Nigerian promise and the Petroleum Industry Bill

Nigerian promise and the Petroleum Industry Bill

The Nigerian Petroleum Industry Bill holds a great deal of promise for Nigeria and international oil companies; for renewed investment, new drilling concessions and improved commercial relationships. There is further promise for a more sustainable model of development in the Gulf of Guinea.  Nigeria is very important to what happens  in west Africa as a whole and is still the most significant player on the continent of Africa; @shereehanna tells us why in the African Business Review 

After more than 50 years of production, Nigeria – the tenth largest oil producer in the world – still has proven reserves of 37bn barrels, three times that of its nearest rival Angola. Its natural gas reserves are estimated to be in the region of 190tn cubic feet. The country produces up to 2.5m barrels per day of the sweet, light crude that fetches the highest prices on the world market. 

Nigeria’s national and international oil companies (IOCs) are waiting patiently for the Petroleum Industry Bill before they can risk new investments there. Nigeria has a poor reputation for  translating oil taxes into infrastucture and  social development projects and growth in output has stagnated while the Federal Government and state administrations debate the Petroleum Industry Bill (PIB), drafted by the Petroleum Minister Diezani Alison-Madueke.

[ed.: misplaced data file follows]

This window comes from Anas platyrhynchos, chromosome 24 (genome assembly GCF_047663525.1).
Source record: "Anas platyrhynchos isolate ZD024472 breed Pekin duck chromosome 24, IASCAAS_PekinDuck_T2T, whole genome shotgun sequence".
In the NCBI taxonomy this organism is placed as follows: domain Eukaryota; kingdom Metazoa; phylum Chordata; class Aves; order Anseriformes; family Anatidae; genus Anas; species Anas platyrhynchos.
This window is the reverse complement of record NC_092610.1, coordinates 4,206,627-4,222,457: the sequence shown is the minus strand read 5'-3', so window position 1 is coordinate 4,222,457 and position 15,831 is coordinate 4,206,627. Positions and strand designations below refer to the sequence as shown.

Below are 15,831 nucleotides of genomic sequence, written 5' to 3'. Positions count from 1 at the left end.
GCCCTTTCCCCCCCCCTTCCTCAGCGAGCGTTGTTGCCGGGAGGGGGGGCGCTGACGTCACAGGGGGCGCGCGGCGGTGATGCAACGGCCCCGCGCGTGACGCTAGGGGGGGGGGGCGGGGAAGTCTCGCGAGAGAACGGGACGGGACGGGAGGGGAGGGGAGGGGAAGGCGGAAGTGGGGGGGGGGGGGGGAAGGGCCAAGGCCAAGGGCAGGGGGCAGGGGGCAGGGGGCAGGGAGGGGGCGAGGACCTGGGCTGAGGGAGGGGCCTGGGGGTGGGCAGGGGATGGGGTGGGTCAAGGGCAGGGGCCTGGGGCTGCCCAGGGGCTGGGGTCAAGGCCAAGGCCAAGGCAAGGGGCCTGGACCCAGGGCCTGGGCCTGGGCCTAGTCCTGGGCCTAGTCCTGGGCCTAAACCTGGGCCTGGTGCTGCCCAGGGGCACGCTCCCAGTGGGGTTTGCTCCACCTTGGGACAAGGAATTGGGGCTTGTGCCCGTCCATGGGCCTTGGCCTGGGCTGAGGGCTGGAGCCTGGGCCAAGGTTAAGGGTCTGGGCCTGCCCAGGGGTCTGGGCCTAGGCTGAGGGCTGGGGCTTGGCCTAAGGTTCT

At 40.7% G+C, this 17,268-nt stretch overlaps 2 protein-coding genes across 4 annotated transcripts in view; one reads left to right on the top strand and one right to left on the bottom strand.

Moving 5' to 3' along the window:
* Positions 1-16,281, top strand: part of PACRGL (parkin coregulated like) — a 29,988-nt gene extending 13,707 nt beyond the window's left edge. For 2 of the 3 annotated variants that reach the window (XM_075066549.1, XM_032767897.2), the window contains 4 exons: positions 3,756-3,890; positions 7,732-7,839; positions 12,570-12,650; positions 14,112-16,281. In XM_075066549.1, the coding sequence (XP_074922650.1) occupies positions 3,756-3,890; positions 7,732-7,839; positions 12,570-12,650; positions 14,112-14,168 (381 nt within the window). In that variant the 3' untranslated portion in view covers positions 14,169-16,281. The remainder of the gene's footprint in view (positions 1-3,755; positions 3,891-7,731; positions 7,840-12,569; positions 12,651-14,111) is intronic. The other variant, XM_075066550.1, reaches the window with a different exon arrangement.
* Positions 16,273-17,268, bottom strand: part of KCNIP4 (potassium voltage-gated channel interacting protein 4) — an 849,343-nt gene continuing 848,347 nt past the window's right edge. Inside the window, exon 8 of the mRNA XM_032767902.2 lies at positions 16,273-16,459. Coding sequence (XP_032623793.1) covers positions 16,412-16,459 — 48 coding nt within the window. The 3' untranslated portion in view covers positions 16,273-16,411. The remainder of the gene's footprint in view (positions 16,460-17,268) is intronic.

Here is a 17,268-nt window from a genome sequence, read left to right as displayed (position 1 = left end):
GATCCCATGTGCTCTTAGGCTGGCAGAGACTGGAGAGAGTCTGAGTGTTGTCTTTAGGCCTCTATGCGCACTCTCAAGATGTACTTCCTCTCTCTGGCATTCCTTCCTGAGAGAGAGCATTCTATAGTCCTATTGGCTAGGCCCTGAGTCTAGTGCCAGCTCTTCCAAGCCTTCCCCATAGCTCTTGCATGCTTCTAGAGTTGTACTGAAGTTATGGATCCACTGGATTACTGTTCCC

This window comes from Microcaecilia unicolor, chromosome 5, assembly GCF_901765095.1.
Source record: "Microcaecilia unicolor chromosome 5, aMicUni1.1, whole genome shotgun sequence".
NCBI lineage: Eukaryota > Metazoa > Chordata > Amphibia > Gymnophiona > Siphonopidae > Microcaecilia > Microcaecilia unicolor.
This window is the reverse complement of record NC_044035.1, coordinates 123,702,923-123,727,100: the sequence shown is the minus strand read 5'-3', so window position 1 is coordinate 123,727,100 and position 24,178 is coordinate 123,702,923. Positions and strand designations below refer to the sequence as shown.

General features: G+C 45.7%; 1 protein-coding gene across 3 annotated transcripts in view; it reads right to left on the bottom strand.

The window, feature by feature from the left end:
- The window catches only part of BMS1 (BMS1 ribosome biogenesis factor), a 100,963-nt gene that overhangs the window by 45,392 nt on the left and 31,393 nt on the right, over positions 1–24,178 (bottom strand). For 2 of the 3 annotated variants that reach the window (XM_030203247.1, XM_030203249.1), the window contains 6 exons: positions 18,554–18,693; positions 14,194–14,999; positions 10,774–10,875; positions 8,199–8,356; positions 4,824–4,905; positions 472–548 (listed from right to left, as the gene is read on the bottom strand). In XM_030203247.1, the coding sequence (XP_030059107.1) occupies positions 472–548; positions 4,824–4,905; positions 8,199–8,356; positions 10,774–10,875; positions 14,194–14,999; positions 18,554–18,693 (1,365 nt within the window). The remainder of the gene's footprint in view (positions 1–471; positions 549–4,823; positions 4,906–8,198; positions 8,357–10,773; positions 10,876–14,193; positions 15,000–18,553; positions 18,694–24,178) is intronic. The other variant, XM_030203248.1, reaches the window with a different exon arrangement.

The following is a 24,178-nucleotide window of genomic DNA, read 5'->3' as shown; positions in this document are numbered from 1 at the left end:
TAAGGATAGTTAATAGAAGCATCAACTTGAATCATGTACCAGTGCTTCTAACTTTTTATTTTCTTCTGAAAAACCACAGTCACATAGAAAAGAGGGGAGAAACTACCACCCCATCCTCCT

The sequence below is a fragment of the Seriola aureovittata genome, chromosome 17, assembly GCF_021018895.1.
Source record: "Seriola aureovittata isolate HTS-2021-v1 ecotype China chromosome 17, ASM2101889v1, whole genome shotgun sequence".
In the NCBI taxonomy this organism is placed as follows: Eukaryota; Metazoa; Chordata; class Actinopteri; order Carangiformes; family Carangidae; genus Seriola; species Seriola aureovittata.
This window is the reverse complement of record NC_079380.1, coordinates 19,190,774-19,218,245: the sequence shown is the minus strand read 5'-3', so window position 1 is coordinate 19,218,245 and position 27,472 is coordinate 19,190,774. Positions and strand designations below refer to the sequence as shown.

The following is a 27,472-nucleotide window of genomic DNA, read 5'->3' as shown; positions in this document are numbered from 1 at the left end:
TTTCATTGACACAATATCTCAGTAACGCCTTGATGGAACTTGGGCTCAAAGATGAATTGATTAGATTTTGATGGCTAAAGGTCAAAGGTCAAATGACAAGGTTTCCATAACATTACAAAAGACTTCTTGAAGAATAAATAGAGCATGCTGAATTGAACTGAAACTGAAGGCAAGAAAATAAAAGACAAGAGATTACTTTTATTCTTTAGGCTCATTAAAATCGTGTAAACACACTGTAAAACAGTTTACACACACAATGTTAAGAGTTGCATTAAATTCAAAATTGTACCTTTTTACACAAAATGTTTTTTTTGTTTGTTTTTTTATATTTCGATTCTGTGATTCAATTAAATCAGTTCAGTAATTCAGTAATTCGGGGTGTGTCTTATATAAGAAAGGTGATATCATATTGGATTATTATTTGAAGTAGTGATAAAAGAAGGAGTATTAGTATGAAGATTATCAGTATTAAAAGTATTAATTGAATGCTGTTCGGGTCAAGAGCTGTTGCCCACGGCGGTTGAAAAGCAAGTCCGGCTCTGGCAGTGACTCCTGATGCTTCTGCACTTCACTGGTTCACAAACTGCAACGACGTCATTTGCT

Onlookers ask can oil companies and their commercial investments fix all the problems we see in Nigeria, probably not we say. Maritime crime has fallen dramatically in 2012 and 2013 of the coast of Somalia  and  investment opportunities have become more obvious in Mozambique, Tanzania and Somalia, but those developments have some way to go to catch up with Nigeria’s growth since the 1970’s but? In 2013 parts of the Gulf of Guinea were designated a High Risk Area by insurance companies in London, replacing the Gulf of Aden as the most dangerous place  for mariners off the coasts of Africa. There are many reasons for these increased incidences of violent crime but most of them are funded by illegal bunkering and illegal oil profits in the Niger Delta: drugs, people and weapons trafficking in West_Africa_TOCTA_2013_EN .

What we should never forget is that Nigerians have a massive wealth of know-how and not just for technical and operational  problems in their own but other African countries’ extractive industries too.  Nigerians know that their   problems are specifically  African and in a wealthy oil based economy like Nigeria they are complicated.  Its fairly obvious that some of the oil related security problems in Nigeria lie in regional politics where career politicians are still tempted  to use illegal bunkering as a lever rather than a focus for change or sustainable investment. We occasionally see the convenient transfer of blame to international  oil companies like SHELL Petroleum Development company  for the serious oil pollution in the rivers of the Niger Delta.  The Nigerian Navy is often attacked for  not doing enough to stop illegal movements of crude oil along the coast of the Gulf of Guinea but it would be helpful to investors as the PIB comes closer to being enacted to encourage better commentary and discussion about Nigeria’s regional and national politics and not to focus so often on simplified security, technical or legal solutions to more complex problems.

Martin Brown